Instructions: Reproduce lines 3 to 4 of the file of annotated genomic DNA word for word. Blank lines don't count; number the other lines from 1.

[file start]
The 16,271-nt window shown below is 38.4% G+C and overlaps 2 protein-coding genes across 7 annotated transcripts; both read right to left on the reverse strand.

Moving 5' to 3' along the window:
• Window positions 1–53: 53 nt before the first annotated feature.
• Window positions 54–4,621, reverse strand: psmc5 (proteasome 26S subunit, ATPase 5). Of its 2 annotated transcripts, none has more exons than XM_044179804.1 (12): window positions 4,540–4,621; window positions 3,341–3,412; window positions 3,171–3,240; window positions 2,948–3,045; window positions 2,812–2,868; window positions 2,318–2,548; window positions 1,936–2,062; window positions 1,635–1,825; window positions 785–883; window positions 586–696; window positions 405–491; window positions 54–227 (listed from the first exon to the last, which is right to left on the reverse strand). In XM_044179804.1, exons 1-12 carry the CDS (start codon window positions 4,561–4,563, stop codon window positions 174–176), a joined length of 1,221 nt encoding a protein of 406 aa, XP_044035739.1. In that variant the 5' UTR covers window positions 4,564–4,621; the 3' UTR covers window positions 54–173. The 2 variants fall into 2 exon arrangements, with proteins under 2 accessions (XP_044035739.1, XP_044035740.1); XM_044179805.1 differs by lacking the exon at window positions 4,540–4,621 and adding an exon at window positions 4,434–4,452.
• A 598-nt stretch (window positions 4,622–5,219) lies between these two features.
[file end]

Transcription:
• Window positions 1–53: 53 nt before the first annotated feature.
• Window positions 54–4,621, reverse strand: psmc5 (proteasome 26S subunit, ATPase 5). Of its 2 annotated transcripts, none has more exons than XM_044179804.1 (12): window positions 4,540–4,621; window positions 3,341–3,412; window positions 3,171–3,240; window positions 2,948–3,045; window positions 2,812–2,868; window positions 2,318–2,548; window positions 1,936–2,062; window positions 1,635–1,825; window positions 785–883; window positions 586–696; window positions 405–491; window positions 54–227 (listed from the first exon to the last, which is right to left on the reverse strand). In XM_044179804.1, exons 1-12 carry the CDS (start codon window positions 4,561–4,563, stop codon window positions 174–176), a joined length of 1,221 nt encoding a protein of 406 aa, XP_044035739.1. In that variant the 5' UTR covers window positions 4,564–4,621; the 3' UTR covers window positions 54–173. The 2 variants fall into 2 exon arrangements, with proteins under 2 accessions (XP_044035739.1, XP_044035740.1); XM_044179805.1 differs by lacking the exon at window positions 4,540–4,621 and adding an exon at window positions 4,434–4,452.